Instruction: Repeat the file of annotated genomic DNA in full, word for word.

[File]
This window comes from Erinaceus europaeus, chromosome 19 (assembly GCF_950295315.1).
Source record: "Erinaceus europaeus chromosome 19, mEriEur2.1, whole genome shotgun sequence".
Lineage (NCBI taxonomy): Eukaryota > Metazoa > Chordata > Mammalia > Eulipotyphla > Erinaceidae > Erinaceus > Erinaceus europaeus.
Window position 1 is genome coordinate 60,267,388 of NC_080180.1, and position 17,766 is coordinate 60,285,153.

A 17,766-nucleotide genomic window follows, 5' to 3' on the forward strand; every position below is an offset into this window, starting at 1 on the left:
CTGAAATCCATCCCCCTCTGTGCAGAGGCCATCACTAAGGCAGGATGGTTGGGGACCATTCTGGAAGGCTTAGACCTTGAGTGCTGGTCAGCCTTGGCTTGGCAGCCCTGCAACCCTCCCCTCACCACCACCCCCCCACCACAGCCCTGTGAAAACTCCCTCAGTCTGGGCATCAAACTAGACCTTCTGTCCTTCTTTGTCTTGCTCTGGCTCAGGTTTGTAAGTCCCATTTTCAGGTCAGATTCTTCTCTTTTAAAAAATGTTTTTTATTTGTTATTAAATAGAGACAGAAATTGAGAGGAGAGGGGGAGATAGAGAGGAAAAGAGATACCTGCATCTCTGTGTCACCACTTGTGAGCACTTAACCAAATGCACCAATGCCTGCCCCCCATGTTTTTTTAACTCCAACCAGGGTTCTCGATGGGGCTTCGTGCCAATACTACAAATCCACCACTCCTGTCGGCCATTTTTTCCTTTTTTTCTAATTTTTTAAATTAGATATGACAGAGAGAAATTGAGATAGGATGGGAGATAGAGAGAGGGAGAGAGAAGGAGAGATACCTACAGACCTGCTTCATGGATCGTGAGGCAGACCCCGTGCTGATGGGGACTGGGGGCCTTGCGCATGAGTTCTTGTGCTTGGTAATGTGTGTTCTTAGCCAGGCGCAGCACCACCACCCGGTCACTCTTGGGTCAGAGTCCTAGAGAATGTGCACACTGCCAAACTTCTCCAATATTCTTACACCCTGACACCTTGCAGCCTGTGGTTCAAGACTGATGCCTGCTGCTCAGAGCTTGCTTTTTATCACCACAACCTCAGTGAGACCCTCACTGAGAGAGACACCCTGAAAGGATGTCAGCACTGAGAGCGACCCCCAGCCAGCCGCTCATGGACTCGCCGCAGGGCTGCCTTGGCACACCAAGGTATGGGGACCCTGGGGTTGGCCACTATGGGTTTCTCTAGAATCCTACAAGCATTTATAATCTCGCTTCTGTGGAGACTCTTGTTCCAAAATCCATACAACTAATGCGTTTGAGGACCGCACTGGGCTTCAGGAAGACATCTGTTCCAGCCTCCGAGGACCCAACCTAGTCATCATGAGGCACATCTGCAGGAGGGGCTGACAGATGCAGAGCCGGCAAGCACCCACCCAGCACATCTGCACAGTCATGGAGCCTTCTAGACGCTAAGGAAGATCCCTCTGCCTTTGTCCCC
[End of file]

This window comes from Erinaceus europaeus, chromosome 19 (assembly GCF_950295315.1).
Source record: "Erinaceus europaeus chromosome 19, mEriEur2.1, whole genome shotgun sequence".
Lineage (NCBI taxonomy): Eukaryota > Metazoa > Chordata > Mammalia > Eulipotyphla > Erinaceidae > Erinaceus > Erinaceus europaeus.
Window position 1 is genome coordinate 60,267,388 of NC_080180.1, and position 17,766 is coordinate 60,285,153.

A 17,766-nucleotide genomic window follows, 5' to 3' on the forward strand; every position below is an offset into this window, starting at 1 on the left:
CTGAAATCCATCCCCCTCTGTGCAGAGGCCATCACTAAGGCAGGATGGTTGGGGACCATTCTGGAAGGCTTAGACCTTGAGTGCTGGTCAGCCTTGGCTTGGCAGCCCTGCAACCCTCCCCTCACCACCACCCCCCCACCACAGCCCTGTGAAAACTCCCTCAGTCTGGGCATCAAACTAGACCTTCTGTCCTTCTTTGTCTTGCTCTGGCTCAGGTTTGTAAGTCCCATTTTCAGGTCAGATTCTTCTCTTTTAAAAAATGTTTTTTATTTGTTATTAAATAGAGACAGAAATTGAGAGGAGAGGGGGAGATAGAGAGGAAAAGAGATACCTGCATCTCTGTGTCACCACTTGTGAGCACTTAACCAAATGCACCAATGCCTGCCCCCCATGTTTTTTTAACTCCAACCAGGGTTCTCGATGGGGCTTCGTGCCAATACTACAAATCCACCACTCCTGTCGGCCATTTTTTCCTTTTTTTCTAATTTTTTAAATTAGATATGACAGAGAGAAATTGAGATAGGATGGGAGATAGAGAGAGGGAGAGAGAAGGAGAGATACCTACAGACCTGCTTCATGGATCGTGAGGCAGACCCCGTGCTGATGGGGACTGGGGGCCTTGCGCATGAGTTCTTGTGCTTGGTAATGTGTGTTCTTAGCCAGGCGCAGCACCACCACCCGGTCACTCTTGGGTCAGAGTCCTAGAGAATGTGCACACTGCCAAACTTCTCCAATATTCTTACACCCTGACACCTTGCAGCCTGTGGTTCAAGACTGATGCCTGCTGCTCAGAGCTTGCTTTTTATCACCACAACCTCAGTGAGACCCTCACTGAGAGAGACACCCTGAAAGGATGTCAGCACTGAGAGCGACCCCCAGCCAGCCGCTCATGGACTCGCCGCAGGGCTGCCTTGGCACACCAAGGTATGGGGACCCTGGGGTTGGCCACTATGGGTTTCTCTAGAATCCTACAAGCATTTATAATCTCGCTTCTGTGGAGACTCTTGTTCCAAAATCCATACAACTAATGCGTTTGAGGACCGCACTGGGCTTCAGGAAGACATCTGTTCCAGCCTCCGAGGACCCAACCTAGTCATCATGAGGCACATCTGCAGGAGGGGCTGACAGATGCAGAGCCGGCAAGCACCCACCCAGCACATCTGCACAGTCATGGAGCCTTCTAGACGCTAAGGAAGATCCCTCTGCCTTTGTCCCC